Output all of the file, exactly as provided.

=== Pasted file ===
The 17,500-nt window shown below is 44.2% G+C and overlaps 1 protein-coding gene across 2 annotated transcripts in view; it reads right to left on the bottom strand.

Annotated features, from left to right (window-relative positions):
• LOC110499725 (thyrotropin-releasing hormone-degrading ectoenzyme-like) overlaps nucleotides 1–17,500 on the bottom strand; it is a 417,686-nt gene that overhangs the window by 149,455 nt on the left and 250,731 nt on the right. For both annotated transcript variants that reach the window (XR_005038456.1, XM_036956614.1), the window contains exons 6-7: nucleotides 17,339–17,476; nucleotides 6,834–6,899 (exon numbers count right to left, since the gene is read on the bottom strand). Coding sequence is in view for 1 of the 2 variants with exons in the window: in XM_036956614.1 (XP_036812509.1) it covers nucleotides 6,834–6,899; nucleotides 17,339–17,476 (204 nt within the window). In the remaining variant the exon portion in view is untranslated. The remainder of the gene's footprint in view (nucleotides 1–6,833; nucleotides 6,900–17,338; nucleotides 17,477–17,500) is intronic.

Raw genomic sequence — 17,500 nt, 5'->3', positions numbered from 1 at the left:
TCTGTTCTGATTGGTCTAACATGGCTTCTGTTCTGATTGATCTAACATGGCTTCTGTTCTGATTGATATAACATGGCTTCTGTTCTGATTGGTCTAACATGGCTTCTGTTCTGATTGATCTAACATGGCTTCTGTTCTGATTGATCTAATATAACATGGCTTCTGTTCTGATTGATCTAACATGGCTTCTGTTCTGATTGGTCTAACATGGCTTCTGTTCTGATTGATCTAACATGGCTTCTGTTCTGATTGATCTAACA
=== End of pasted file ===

The 17,500-nt window shown below is 44.2% G+C and overlaps 1 protein-coding gene across 2 annotated transcripts in view; it reads right to left on the bottom strand.

Annotated features, from left to right (window-relative positions):
• LOC110499725 (thyrotropin-releasing hormone-degrading ectoenzyme-like) overlaps nucleotides 1–17,500 on the bottom strand; it is a 417,686-nt gene that overhangs the window by 149,455 nt on the left and 250,731 nt on the right. For both annotated transcript variants that reach the window (XR_005038456.1, XM_036956614.1), the window contains exons 6-7: nucleotides 17,339–17,476; nucleotides 6,834–6,899 (exon numbers count right to left, since the gene is read on the bottom strand). Coding sequence is in view for 1 of the 2 variants with exons in the window: in XM_036956614.1 (XP_036812509.1) it covers nucleotides 6,834–6,899; nucleotides 17,339–17,476 (204 nt within the window). In the remaining variant the exon portion in view is untranslated. The remainder of the gene's footprint in view (nucleotides 1–6,833; nucleotides 6,900–17,338; nucleotides 17,477–17,500) is intronic.

Raw genomic sequence — 17,500 nt, 5'->3', positions numbered from 1 at the left:
TCTGTTCTGATTGGTCTAACATGGCTTCTGTTCTGATTGATCTAACATGGCTTCTGTTCTGATTGATATAACATGGCTTCTGTTCTGATTGGTCTAACATGGCTTCTGTTCTGATTGATCTAACATGGCTTCTGTTCTGATTGATCTAATATAACATGGCTTCTGTTCTGATTGATCTAACATGGCTTCTGTTCTGATTGGTCTAACATGGCTTCTGTTCTGATTGATCTAACATGGCTTCTGTTCTGATTGATCTAACA